Judges weigh religious exemption for health law

Contraceptive mandate in health care law violates some business owners' religious views.
Associated Press
Sep 24, 2013

A federal appeals court is considering whether for-profit businesses can be exempted from a contraceptive mandate in the health care law because of the owners' religious views.

The law already exempts houses of worship from the requirement, but two brothers who own businesses in Ohio argue they shouldn't have to comply. The brothers, Francis and Philip M. Gilardi, say the requirement would force them to violate their Roman Catholic religious beliefs and moral values by providing contraceptives such as the Plan B pill for their employees.

At a hearing on Tuesday, Judge Harry T. Edwards was skeptical of the Gilardis' argument. He told their lawyer, Francis Manion, that sometimes religious freedom has to yield to the greater good. Edwards stressed that the Giraldis' companies, Freshway Foods and Freshway Logistics of Sidney, Ohio, are not religious groups.

"I don't know see how the government doesn't prevail," said Edwards, who was appointed by President Jimmy Carter.

The other two judges on the panel didn't indicate how they are leaning in the argument, but they had more pointed questions for Justice Department lawyer Alisa Klein than they did for Manion.

Judge Janice Rogers Brown, an appointee of President George W. Bush, asked Klein whether the government is asking the Giraldis to give up their constitutional rights. Klein responded that the Giraldis weren't making a constitutional claim, but rather seeking an injunction under the Religious Freedom Restoration Act.

Brown asked Klein whether she's saying that for religiously observant owners of corporations there is no right to free exercise of religion.

"There is no substantial burden on shareholders," Klein responded, adding that it is the corporation that has to meet the obligation.

In dismissing the Giraldis' bid for an injunction, trial court Judge Emmet G. Sullivan had rejected their contention that requiring the companies to comply with the contraceptive mandate was the same as requiring the Giraldis themselves to do so.

"The Freshway Corporations are engaged in purely commercial conduct and do not exercise religion" under the applicable law, Sullivan wrote.

In court papers, the Giraldis argued that corporations can and often do engage in "quintessentially religious acts such as tithing, donating money to charities, and committing to act in accordance with the teachings of a religious faith," as they contended their businesses do. They say they face more than $14.4 million in annual penalties if they don't comply with the contraceptive mandate.

A separate appeals court panel has barred the government from enforcing the mandate against the Giraldis while they appeal their case.

The case comes as two other appeals court circuits have issued conflicting rulings in similar cases. The Obama administration has asked the U.S. Supreme Court to take up a case involving the Hobby Lobby craft store chain and its sister company, Mardel Christian bookstore. The Oklahoma businesses won a temporary exemption from having to cover morning-after pills, similar emergency birth control methods and intrauterine devices, after the 10th U.S. Circuit Court of Appeals ruled that the companies were likely to prevail in the case.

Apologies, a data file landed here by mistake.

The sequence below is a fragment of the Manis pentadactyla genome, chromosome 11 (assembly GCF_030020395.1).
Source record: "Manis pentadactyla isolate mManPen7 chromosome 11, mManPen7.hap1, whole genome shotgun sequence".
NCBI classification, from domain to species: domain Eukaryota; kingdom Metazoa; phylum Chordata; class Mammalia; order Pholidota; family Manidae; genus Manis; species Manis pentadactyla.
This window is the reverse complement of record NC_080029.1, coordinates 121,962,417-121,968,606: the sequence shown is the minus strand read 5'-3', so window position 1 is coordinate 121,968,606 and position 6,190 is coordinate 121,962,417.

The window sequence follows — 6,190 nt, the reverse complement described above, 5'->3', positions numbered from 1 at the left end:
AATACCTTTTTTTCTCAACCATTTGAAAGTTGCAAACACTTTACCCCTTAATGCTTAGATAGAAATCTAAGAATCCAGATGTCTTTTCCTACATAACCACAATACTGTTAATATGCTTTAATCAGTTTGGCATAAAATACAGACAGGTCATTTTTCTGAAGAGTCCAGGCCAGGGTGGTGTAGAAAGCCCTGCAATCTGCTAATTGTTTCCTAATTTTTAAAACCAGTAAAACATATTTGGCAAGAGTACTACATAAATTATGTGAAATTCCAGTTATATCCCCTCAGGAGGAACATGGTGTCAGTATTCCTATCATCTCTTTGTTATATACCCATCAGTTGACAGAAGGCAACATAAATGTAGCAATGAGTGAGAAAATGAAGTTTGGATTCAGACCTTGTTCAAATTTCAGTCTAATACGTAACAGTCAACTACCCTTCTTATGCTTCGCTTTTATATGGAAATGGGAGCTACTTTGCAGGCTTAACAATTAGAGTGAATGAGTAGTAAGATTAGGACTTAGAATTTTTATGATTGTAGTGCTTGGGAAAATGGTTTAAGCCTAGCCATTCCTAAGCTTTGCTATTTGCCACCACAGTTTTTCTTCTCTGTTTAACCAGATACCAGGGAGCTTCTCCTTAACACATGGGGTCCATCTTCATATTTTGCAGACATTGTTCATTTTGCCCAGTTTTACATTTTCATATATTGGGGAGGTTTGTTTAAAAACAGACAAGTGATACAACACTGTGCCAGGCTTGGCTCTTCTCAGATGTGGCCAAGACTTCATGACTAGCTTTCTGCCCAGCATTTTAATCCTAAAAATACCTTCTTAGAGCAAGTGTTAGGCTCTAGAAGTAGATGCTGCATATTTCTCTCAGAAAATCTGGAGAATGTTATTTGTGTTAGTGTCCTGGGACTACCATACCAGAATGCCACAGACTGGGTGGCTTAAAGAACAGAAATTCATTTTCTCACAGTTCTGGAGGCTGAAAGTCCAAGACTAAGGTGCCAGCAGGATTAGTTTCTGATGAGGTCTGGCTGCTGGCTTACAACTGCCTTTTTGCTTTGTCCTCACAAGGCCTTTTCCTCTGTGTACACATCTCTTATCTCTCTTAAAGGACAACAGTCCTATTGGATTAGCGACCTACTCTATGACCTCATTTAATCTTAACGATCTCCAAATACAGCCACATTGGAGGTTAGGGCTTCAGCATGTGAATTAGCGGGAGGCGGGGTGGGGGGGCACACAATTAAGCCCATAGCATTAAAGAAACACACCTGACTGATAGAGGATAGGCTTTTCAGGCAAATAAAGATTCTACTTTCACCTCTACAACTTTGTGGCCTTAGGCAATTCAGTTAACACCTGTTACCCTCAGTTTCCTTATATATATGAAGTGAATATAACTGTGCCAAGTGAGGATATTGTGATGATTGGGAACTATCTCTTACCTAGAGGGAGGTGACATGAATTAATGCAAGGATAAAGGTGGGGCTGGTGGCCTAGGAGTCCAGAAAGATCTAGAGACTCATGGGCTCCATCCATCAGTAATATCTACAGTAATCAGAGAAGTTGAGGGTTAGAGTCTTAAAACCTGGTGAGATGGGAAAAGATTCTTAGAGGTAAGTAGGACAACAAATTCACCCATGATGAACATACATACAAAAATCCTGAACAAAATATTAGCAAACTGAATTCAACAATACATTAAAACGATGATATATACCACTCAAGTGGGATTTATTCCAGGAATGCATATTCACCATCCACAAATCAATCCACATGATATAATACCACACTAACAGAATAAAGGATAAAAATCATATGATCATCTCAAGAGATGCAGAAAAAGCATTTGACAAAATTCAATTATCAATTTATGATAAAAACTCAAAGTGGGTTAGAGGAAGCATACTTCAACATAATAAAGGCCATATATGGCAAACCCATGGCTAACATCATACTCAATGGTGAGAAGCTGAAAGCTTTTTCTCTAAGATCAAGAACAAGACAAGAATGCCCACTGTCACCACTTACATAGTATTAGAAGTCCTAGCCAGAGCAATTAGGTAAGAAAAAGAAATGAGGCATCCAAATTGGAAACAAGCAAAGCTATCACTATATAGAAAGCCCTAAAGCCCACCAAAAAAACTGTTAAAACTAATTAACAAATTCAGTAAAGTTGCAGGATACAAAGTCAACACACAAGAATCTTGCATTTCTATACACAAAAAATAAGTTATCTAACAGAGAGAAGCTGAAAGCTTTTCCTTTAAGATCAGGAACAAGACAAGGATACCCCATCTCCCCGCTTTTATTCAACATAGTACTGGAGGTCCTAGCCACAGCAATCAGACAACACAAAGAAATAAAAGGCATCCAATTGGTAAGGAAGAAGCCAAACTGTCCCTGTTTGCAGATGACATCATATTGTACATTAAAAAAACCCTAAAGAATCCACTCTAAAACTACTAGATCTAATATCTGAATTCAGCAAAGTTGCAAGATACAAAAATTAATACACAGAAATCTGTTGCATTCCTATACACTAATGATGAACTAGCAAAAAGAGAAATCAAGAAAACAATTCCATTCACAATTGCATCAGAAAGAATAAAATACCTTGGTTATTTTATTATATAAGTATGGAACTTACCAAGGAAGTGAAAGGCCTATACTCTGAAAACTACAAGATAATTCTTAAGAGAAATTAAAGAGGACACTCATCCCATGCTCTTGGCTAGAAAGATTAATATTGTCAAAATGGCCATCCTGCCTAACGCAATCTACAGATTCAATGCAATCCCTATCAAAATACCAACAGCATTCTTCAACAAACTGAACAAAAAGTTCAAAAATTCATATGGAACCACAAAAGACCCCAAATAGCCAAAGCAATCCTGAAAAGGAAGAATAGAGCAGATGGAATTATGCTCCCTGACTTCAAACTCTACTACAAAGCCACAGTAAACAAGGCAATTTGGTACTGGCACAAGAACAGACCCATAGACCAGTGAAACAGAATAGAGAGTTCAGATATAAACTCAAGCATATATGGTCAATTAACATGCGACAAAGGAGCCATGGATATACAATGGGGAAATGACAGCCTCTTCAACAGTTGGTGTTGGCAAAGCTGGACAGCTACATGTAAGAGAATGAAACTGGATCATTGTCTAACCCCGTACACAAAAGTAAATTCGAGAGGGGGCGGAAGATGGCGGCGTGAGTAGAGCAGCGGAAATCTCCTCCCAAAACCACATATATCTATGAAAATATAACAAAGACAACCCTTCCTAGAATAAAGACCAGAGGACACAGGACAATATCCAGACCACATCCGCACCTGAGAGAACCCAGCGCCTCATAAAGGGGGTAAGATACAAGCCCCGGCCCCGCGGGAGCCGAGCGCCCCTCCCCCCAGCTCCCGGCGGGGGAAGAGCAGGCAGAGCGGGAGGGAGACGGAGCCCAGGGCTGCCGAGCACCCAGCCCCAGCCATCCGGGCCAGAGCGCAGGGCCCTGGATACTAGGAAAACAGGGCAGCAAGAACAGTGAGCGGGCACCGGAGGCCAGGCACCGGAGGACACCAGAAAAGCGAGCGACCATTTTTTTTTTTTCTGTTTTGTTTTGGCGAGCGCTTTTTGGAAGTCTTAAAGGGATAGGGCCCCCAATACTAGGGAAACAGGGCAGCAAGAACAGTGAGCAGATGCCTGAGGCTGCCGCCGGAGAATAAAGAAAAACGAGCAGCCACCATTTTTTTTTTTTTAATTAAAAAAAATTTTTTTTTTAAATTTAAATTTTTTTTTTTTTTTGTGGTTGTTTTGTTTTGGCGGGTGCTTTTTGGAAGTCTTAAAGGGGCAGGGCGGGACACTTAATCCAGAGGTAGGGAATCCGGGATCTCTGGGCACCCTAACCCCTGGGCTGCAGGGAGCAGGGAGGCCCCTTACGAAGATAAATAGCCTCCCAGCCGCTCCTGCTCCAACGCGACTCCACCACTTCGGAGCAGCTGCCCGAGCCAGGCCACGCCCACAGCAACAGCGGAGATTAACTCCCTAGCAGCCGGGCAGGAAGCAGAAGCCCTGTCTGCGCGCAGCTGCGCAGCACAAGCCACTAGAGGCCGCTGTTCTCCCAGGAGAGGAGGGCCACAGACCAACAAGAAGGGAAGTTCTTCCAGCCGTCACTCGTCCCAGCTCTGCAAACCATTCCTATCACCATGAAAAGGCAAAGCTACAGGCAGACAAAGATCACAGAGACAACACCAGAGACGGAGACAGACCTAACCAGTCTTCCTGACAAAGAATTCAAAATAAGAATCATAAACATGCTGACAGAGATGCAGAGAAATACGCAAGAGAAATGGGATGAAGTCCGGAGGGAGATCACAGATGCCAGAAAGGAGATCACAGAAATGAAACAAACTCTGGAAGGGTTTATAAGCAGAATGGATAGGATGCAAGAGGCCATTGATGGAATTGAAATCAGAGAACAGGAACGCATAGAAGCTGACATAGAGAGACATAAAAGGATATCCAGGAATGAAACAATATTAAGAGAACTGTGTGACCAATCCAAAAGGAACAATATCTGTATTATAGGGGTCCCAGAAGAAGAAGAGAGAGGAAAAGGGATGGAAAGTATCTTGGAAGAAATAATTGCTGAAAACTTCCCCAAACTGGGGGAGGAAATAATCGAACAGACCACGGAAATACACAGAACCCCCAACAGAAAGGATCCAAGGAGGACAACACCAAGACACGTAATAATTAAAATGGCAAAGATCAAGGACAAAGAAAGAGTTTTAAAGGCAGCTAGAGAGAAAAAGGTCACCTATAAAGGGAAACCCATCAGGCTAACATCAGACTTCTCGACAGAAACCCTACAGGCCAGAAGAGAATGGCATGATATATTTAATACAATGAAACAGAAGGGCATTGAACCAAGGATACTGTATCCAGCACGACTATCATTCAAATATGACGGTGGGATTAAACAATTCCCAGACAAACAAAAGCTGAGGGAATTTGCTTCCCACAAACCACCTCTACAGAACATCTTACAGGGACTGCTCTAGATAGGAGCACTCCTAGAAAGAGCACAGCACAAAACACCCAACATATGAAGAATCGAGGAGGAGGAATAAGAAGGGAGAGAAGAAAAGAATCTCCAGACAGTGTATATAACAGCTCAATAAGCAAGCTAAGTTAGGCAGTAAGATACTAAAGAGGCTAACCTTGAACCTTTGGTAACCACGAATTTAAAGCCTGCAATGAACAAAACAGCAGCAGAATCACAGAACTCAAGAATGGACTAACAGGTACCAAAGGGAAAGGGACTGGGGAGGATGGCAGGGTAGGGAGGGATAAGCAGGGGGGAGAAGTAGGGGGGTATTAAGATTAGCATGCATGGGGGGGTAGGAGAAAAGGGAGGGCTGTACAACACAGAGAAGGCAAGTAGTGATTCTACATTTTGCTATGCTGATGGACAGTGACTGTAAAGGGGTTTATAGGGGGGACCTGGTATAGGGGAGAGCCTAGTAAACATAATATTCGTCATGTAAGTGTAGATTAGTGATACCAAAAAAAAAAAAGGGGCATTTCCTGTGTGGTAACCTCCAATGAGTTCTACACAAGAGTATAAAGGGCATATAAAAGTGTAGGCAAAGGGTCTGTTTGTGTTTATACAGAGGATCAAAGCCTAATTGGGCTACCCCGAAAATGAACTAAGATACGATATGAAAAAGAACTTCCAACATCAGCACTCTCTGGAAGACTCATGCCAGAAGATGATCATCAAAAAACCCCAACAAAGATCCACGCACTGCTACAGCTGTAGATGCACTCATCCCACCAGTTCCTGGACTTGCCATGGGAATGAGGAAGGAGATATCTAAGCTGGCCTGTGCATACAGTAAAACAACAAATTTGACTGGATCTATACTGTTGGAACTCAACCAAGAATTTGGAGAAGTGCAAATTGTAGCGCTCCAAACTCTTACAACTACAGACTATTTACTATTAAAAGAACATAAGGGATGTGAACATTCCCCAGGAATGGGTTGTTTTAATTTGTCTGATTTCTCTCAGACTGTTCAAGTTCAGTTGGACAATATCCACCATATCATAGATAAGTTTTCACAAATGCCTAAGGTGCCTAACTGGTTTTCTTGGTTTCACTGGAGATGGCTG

But the 3rd U.S. Circuit Court of Appeals ruled against the Mennonite owners of a Pennsylvania furniture manufacturing company who claimed that their constitutional rights were violated by the contraceptive requirement.

Comments

Truth or Dare

Well now, I guess that business would feel much better passing out healthcare $$$$'s for a family of, let's say with a husband and wife team, a family of 12! The average (fertile) woman can birth from 12-15 children in her lifetime. Chances of not all 12-15 surviving, or a portion of them being born with complications is fairly good! It has a lot to do with a woman's reproductive system and her physical ability to bounce back after multiple births. Thanks, but no thanks!

I am not a member of any Union, although from the sounds of things it may be time to contact someone regarding forming one at my place of employment. I'm also not gay or a lesbian, nor do I support their special interest groups. Although I will say this, homosexual is homosexual, whether male or female, and it's not one iota my business as long as they're not making passes at me or my spouse!

I don't even donate to Planned Parenthood, or all those orgs. out their for Women. Another thing I don't donate to is politics. Why bother when all an election is, is the one w/the most money winning? Not a strict party ticket voter here, but there isn't one Republican and only a few Democrats that'll get any kind of vote from me. As for the Churches, I guess the federal grant $$$$'s going to them is a trade off for the laws enacted to help try to protect one's PERSONAL civil/human rights regarding something as basic as a woman's personal choice in regards to reproduction and their ACCESSIBLITY to birth control! That's the topic here, not unions, gay rights. I don't expect you to get it. You don't have too. What I see is a perfect example of what many refer to as "sheep", some 1.2 BILLION strong, and that's only one organized (much like unions) religious and political group that has crossed the line.

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